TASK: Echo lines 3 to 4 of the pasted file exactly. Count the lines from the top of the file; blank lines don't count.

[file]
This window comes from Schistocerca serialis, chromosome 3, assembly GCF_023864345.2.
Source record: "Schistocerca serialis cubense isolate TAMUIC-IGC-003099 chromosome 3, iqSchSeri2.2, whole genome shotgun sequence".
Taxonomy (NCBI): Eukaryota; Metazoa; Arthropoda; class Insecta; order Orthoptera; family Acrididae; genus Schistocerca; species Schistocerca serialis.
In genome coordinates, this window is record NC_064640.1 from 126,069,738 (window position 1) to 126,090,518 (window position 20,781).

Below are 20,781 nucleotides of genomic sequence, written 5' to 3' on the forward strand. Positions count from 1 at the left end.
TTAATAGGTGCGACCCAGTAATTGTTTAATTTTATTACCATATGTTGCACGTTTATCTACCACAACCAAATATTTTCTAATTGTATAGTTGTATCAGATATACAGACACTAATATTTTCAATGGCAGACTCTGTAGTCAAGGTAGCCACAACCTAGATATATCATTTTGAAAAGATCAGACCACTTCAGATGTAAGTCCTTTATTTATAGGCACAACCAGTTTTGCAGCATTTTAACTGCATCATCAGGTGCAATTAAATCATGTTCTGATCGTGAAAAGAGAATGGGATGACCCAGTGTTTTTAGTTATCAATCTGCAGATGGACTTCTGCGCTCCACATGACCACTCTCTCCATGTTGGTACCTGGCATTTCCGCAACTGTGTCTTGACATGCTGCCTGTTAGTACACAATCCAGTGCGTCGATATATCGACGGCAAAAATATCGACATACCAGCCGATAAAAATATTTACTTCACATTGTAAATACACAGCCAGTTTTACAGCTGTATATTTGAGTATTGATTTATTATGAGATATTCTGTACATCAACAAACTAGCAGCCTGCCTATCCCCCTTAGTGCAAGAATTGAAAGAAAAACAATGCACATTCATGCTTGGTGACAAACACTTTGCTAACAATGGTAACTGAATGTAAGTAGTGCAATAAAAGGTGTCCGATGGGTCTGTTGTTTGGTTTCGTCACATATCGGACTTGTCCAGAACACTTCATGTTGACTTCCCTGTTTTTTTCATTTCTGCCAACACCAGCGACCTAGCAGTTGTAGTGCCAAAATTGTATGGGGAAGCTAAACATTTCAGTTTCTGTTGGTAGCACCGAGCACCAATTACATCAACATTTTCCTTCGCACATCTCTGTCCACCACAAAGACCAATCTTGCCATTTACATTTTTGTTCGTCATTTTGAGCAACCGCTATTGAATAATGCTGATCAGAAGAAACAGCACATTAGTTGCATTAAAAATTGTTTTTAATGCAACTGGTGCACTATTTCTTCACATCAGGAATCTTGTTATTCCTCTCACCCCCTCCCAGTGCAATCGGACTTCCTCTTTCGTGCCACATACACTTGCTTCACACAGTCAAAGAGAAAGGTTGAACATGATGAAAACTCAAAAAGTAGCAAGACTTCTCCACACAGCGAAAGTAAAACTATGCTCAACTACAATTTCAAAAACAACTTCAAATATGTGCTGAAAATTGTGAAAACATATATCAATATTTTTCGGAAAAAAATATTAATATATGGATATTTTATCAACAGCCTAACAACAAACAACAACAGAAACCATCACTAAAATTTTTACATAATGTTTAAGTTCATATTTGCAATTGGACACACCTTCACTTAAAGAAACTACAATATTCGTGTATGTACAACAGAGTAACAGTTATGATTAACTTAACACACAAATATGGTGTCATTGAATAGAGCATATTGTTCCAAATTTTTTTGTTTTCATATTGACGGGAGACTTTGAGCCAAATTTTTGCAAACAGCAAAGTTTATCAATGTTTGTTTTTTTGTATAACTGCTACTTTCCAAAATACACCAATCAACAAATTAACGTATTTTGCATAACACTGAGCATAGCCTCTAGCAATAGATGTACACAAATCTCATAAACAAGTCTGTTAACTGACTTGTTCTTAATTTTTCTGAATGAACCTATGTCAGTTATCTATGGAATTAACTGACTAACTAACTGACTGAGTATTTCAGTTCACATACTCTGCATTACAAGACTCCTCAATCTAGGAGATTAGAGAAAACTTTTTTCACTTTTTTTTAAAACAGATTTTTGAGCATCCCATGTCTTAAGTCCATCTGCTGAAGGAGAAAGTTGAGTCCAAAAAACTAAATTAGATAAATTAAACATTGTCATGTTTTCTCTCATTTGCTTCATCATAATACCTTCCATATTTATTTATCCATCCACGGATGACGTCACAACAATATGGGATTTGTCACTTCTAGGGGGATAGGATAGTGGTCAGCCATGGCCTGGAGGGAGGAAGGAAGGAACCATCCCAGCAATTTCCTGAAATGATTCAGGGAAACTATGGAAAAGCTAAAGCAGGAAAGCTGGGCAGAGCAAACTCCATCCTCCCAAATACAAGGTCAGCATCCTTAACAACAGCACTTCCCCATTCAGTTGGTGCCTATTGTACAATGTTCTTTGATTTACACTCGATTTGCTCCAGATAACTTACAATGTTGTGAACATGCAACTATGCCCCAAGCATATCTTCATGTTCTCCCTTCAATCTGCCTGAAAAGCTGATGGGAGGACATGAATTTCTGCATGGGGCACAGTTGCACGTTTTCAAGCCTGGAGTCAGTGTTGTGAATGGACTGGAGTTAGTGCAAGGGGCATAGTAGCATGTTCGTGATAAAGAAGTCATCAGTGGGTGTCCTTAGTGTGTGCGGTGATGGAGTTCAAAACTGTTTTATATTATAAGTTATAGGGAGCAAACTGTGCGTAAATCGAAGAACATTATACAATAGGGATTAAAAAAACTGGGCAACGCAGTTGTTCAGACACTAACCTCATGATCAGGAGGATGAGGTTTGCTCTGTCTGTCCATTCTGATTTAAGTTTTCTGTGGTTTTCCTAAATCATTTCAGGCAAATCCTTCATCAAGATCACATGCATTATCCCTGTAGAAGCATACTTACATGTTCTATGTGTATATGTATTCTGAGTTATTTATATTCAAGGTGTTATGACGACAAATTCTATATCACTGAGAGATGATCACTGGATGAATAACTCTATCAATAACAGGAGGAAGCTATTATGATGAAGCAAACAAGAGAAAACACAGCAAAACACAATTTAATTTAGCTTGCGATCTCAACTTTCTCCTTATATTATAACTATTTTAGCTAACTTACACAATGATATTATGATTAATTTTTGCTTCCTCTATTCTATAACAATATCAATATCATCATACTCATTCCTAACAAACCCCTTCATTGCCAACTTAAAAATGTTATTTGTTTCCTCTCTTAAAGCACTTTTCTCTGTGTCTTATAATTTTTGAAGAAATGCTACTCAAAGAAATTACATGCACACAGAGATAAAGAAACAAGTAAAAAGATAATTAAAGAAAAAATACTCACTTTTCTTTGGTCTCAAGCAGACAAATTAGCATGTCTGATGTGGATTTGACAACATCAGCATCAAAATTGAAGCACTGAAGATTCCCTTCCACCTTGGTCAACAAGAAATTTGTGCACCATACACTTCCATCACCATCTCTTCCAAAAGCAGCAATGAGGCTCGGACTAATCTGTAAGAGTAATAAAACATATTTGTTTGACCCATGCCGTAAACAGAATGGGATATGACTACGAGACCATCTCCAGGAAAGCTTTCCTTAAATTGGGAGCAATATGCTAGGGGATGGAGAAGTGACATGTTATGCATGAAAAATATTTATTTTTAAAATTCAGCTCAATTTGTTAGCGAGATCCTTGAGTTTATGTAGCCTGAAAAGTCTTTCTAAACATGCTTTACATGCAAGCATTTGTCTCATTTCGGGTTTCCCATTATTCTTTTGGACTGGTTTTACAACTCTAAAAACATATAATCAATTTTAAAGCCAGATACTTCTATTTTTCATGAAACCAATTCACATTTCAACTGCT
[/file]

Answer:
Taxonomy (NCBI): Eukaryota; Metazoa; Arthropoda; class Insecta; order Orthoptera; family Acrididae; genus Schistocerca; species Schistocerca serialis.
In genome coordinates, this window is record NC_064640.1 from 126,069,738 (window position 1) to 126,090,518 (window position 20,781).